What are you selling?

My local event really, only a leisurely half hour’s drive from my yard, the Malpas Yesteryear Rally is a classic British back end fair.  With the sun out of the evening sky and smoke curling up from the various showmens’, bodgers’ and shepherds’ hut chimneys as ancient woodburners are fired up.  Elsewhere on the field trusty transits spew khaki tarpaulins, poles and bearded men of the road who set up their encampents by the sparse illumination of rusty paraffin lamps.

I am as one with these people.  An outsider observing at a distance all their wonderful ingenuity and eccentricity but also one of them.  I share their simplicity and ease of living, en plein aire, coping equally and stoically with drought or storm and doing the thing they love. As I write, I have in my view a caravan awning full of oxo tins, four classic aircraft cockpits cunningly coaxed onto trailers, a curious collection of ancient garden equipment and a guy whose raison d’etre I cannot as yet fathom, but whose cleverly constructed abode has at least two free-standing woodburners, several hand made tressle tables and above which flies the de rigueur flag of St George.  No doubt tomorrow I will discover this man’s burning passion perhaps for welsh lovespoons (unlikely I guess, given the flag) or model fairgrounds.

And that’s just in my view.  Elsewhere there are sundry stalls and sideshows, a steam fairground with some really ancient classic rides, a superb museum of vintage caravans, several horse drawn, and gatherings of steam, army and commercial vehicles.  Standing engines, miniature steam engines, marquees of local foods, crafts and beer tents. The whole effect is truly one of yesteryear, yet with something added from the twenty-first century - an understanding of the importance of heritage, of conservation and respect for the best of the past.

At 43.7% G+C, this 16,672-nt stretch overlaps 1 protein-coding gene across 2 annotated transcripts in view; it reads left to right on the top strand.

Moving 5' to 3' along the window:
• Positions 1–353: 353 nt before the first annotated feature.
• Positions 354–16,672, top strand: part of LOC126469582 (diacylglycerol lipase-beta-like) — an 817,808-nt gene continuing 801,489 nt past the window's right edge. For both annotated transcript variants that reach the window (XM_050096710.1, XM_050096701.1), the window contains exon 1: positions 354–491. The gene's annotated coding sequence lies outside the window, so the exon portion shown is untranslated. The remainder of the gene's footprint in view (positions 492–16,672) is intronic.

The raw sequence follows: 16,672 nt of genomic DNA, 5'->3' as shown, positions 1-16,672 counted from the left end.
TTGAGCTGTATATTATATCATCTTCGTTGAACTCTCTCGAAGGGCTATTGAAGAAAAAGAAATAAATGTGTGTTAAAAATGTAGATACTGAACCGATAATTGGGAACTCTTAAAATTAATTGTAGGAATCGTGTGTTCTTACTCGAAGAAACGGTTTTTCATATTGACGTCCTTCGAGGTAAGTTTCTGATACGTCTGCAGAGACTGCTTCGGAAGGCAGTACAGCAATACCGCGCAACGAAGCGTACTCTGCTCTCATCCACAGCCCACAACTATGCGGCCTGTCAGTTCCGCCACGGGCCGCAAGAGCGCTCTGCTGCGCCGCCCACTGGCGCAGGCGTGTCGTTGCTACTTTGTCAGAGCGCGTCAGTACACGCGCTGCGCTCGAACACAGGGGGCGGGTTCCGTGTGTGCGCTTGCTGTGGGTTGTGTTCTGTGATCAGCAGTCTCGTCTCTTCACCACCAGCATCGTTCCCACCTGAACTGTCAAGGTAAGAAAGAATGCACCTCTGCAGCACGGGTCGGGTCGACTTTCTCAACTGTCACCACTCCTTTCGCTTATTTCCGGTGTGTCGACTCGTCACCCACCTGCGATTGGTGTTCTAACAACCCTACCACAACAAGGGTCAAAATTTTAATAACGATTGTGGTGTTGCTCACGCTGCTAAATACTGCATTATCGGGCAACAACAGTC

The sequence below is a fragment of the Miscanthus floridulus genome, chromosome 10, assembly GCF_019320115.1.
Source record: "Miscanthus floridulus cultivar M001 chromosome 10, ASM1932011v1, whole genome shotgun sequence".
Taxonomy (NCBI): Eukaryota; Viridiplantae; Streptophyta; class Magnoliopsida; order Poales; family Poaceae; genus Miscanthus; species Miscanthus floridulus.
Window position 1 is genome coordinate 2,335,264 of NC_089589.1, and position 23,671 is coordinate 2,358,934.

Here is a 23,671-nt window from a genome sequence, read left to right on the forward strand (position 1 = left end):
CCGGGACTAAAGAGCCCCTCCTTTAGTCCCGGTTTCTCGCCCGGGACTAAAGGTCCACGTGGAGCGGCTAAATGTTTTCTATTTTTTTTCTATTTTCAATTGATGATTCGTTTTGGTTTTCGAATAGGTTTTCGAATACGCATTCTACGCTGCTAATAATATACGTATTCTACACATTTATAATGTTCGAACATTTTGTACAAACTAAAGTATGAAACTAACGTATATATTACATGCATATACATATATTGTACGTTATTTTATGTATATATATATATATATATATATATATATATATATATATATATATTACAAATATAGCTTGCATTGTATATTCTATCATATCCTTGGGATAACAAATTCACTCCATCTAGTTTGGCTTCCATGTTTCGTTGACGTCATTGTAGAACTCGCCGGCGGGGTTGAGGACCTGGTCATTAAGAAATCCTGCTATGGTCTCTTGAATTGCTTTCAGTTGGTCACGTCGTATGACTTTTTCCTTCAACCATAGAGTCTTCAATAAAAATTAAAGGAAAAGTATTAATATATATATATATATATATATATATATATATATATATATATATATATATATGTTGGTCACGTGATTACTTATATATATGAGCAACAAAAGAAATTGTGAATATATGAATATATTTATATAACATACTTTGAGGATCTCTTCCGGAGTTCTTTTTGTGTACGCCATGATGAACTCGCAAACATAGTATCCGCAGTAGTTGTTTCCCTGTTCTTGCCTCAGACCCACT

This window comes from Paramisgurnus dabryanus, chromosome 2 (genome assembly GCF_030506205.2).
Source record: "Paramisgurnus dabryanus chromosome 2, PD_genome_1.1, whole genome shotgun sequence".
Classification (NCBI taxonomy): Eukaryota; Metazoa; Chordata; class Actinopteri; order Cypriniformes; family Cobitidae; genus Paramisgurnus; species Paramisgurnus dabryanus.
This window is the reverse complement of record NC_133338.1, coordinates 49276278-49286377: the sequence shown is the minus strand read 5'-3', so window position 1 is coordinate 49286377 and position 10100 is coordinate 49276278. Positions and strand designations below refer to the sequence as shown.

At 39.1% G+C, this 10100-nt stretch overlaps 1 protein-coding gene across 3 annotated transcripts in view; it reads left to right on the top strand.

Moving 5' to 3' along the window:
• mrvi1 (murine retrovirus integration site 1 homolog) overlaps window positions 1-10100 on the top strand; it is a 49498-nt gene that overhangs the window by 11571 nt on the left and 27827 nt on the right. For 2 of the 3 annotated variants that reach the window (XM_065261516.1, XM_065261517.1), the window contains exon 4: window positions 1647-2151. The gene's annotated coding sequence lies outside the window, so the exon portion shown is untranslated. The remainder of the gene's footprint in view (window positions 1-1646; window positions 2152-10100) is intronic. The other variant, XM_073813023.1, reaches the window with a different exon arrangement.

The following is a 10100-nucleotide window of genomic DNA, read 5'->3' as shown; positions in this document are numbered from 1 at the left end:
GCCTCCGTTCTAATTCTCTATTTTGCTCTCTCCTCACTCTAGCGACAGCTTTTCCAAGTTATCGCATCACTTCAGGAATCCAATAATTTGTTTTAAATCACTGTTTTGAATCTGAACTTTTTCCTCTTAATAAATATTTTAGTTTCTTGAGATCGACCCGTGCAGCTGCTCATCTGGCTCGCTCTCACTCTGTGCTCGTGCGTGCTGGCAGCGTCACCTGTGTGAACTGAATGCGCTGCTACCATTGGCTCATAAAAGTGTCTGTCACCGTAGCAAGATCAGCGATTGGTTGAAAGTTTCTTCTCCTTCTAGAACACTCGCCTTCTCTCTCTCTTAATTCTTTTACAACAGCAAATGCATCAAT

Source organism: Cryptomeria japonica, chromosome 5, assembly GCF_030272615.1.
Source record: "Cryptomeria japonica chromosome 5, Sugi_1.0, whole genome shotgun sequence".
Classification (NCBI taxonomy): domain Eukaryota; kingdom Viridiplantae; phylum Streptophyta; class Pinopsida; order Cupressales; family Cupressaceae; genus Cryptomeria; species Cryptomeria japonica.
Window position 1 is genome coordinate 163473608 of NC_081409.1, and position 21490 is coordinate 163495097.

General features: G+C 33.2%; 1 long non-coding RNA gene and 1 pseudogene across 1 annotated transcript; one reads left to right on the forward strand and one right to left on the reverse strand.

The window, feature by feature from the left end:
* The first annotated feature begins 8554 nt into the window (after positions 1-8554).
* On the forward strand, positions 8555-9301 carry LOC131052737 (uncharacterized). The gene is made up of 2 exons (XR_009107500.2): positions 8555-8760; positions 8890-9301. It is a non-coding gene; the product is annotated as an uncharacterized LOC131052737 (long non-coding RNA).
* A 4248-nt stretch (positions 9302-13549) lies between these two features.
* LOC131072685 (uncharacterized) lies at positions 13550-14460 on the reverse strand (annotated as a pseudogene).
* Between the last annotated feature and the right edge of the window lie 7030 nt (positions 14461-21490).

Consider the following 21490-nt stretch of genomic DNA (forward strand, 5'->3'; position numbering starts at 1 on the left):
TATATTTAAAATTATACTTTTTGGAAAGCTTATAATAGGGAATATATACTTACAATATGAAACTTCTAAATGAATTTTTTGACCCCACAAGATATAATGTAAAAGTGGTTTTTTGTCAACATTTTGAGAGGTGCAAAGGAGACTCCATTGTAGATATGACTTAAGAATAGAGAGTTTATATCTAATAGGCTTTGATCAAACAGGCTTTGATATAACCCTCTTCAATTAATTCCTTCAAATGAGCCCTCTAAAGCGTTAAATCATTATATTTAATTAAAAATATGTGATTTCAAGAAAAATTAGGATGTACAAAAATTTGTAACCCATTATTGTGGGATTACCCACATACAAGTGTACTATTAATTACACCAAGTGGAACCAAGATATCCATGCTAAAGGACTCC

But there is, above it all, a sense of a nomadic community, settling together for a few days to celebrate their humanity in all its vibrant colour, creativity and common purpose.  And very British in its eccentricity; people’s willingness to help and support each other, to respect each other’s business and of course to have a strong opinion on anything and be ready to voice it.

An old guy came up to me when the stage was all set up. ‘What are you selling?’ he asked.  As often the right reply failed to emerge from the grey matter.  ‘Entertainment.’ I said a trifle lamely.  I could or should have said ‘Dreams, fantasy, happiness in a half hour celebration of our common humanity.’

A little later someone else came over to chat.  She asked if I recognised her.  I apologised.  I meet so many people. She said I taught her son literacy using circus fifteen or so years ago.  I remembered an education project back in my murky past, where I taught children who had learning difficulties by encouraging them to learn juggling, unicycling and trapeze.  ‘He was having difficulty with reading at the time,’ she went on,  ‘He’s 21 now. He starts at university tomorrow… so that’s another of your success stories!’

So this is me. The shaman, the storyteller, the troubadour and teacher whose role is to entertain and amuse, to educate and divert at these tribal gatherings.  Maintaining the age-old tradition of the travelling showmen, actors, jugglers, tumblers, clowns and magicians who have always been there and I trust always will.  From Stonehenge to Woodstock and on to Malpas Yesteryear Rally, the show must go on.

All the best from a road near you,

Mr Alexander

Mr Alexander